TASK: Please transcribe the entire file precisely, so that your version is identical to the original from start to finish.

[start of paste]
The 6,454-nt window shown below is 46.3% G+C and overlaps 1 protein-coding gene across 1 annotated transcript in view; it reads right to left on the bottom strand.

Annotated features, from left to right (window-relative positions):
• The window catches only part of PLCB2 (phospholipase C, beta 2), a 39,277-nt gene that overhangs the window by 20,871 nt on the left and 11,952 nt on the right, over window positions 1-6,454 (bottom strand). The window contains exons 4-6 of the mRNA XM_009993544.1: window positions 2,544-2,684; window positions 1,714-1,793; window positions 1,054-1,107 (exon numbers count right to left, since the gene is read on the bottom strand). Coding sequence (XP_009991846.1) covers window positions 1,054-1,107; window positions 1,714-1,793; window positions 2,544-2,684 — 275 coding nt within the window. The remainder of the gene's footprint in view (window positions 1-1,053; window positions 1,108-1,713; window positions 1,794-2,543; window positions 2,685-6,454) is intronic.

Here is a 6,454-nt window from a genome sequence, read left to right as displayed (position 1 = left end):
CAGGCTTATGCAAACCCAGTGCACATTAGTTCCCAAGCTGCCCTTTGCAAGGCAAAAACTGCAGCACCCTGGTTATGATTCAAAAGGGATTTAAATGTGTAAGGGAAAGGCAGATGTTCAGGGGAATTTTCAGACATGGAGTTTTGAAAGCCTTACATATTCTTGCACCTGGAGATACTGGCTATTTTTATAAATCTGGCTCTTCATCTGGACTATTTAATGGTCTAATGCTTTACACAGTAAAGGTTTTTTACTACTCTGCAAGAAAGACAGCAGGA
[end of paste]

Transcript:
The 6,454-nt window shown below is 46.3% G+C and overlaps 1 protein-coding gene across 1 annotated transcript in view; it reads right to left on the bottom strand.

Annotated features, from left to right (window-relative positions):
• The window catches only part of PLCB2 (phospholipase C, beta 2), a 39,277-nt gene that overhangs the window by 20,871 nt on the left and 11,952 nt on the right, over window positions 1-6,454 (bottom strand). The window contains exons 4-6 of the mRNA XM_009993544.1: window positions 2,544-2,684; window positions 1,714-1,793; window positions 1,054-1,107 (exon numbers count right to left, since the gene is read on the bottom strand). Coding sequence (XP_009991846.1) covers window positions 1,054-1,107; window positions 1,714-1,793; window positions 2,544-2,684 — 275 coding nt within the window. The remainder of the gene's footprint in view (window positions 1-1,053; window positions 1,108-1,713; window positions 1,794-2,543; window positions 2,685-6,454) is intronic.

Here is a 6,454-nt window from a genome sequence, read left to right as displayed (position 1 = left end):
CAGGCTTATGCAAACCCAGTGCACATTAGTTCCCAAGCTGCCCTTTGCAAGGCAAAAACTGCAGCACCCTGGTTATGATTCAAAAGGGATTTAAATGTGTAAGGGAAAGGCAGATGTTCAGGGGAATTTTCAGACATGGAGTTTTGAAAGCCTTACATATTCTTGCACCTGGAGATACTGGCTATTTTTATAAATCTGGCTCTTCATCTGGACTATTTAATGGTCTAATGCTTTACACAGTAAAGGTTTTTTACTACTCTGCAAGAAAGACAGCAGGA